Maintain Blog Posting Cadence: Use An Editorial Calendar (Part 2)

Maintain Blog Posting Cadence: Use An Editorial Calendar (Part 2)

In the first post in this series, we reviewed how an editorial calendar can provide some structure around maintaining blog posting cadence. We suggested using a spread sheet to document categories, or content themes. Hopefully you found some time to do the recommended follow up: to create your own spread sheet of possible blog categories, along with ideas for blog posts within some of the categories. Now we are ready to take the next step in building our editorial calendar.

1. Refine your list of categories. Review your themes from the perspective of demonstrating your expertise and driving calls to action. Are the themes you’ve chosen going to help motivate customers to take the action you want them to take?

Add themes that are missing, and combine related themes into broader categories. Then consider whether each theme should be equally weighted, or (based on your goals and target audience), whether some themes should be weighted more heavily. In addition to themes that merit more frequent posts, you may have some that apply only occasionally, such as an annual event; that’s fine. Variety is good.

On your spread sheet, label this tab Categories.

Editorial Calendar

2. Drill down to publication dates. Create a second tab on your spread sheet, called Calendar, with the months in a row across the top. In rows beneath each month, add target publication dates. Blogging should be done relatively frequently, ideally every week or two. While you don’t have to blog on a precise schedule, you want to establish and maintain a regular cadence. If you blog weekly, you’ll typically have four rows for each month. Using a calendar as a reference, create a cell for each publication date for the rest of the year. Now you know the dates when you’ll need to publish.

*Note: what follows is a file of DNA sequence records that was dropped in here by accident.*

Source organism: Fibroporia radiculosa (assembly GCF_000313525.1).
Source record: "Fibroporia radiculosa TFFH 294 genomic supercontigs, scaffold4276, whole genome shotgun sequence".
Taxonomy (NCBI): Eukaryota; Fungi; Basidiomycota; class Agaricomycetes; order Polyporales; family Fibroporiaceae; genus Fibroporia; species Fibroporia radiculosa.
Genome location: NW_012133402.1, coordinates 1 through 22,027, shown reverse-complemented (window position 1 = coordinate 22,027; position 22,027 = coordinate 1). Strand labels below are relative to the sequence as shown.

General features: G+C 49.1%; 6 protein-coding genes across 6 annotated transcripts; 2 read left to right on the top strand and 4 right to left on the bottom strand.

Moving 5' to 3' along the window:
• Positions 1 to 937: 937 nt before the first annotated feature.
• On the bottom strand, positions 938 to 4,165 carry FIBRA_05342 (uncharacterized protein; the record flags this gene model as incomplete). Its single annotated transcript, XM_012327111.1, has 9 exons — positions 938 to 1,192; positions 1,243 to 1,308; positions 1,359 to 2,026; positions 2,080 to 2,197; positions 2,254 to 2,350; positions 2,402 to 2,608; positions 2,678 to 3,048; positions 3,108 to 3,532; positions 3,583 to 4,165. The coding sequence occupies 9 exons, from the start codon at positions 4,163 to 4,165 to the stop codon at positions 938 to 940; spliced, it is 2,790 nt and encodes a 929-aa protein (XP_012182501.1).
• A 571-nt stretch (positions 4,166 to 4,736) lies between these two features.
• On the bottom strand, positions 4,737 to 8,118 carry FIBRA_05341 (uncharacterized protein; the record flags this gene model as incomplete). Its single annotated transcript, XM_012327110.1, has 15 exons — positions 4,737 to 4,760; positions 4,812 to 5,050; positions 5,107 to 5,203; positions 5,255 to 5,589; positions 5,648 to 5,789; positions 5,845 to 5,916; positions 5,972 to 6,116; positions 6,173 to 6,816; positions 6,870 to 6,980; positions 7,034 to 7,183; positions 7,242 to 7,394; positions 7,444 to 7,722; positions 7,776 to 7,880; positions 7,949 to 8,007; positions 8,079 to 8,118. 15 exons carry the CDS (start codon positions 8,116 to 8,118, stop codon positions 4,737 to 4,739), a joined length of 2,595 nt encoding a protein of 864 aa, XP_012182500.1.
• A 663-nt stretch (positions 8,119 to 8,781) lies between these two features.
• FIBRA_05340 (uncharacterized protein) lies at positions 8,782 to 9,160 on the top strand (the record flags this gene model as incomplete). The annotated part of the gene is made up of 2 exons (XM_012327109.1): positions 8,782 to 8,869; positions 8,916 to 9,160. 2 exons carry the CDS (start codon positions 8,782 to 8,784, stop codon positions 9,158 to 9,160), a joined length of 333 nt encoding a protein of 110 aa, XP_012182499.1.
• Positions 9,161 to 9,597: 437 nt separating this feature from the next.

On our sample calendar, note that we’ve used a different color for each blog category or theme, to make it easy to see the relative frequency of each.

3. Assign a category or topic to each scheduled blog post.  Using the colors assigned to your categories, color code the blog post cells on the Calendar tab. Add a category name, or if you have blog topics, populate the cell with the blog topic. Your blog post cells now show the category, targeted publication date, and in some cases, the blog post topic.

When you are populating cells with potential blog topics, consider seasonality for your business. If you’re in retail, plan for a back-to-school post in early August and one for holiday shopping in November or early December. If your company is in the wellness space, New Year’s resolutions often center around better health – schedule a blog post in December or right after January 1 for this topic. Think about themes that relate to your industry and add timely blog topics to address the interests of your potential customers.

Assign categories (or if you have them, blog topics) to the posting dates for a minimum of several months in advance. In so doing, you have created a planning tool that can help you to get focused quickly on content creation when it’s time to post your blog.

But even the best planners get derailed at times, so to maintain cadence, we recommend creating evergreen posts that can be used when you don’t have time to create content.

What strategies do you use to maintain your blog cadence?

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  1. Pingback: Maintain Blog Posting Cadence: Use An Editorial Calendar | Online Amplify

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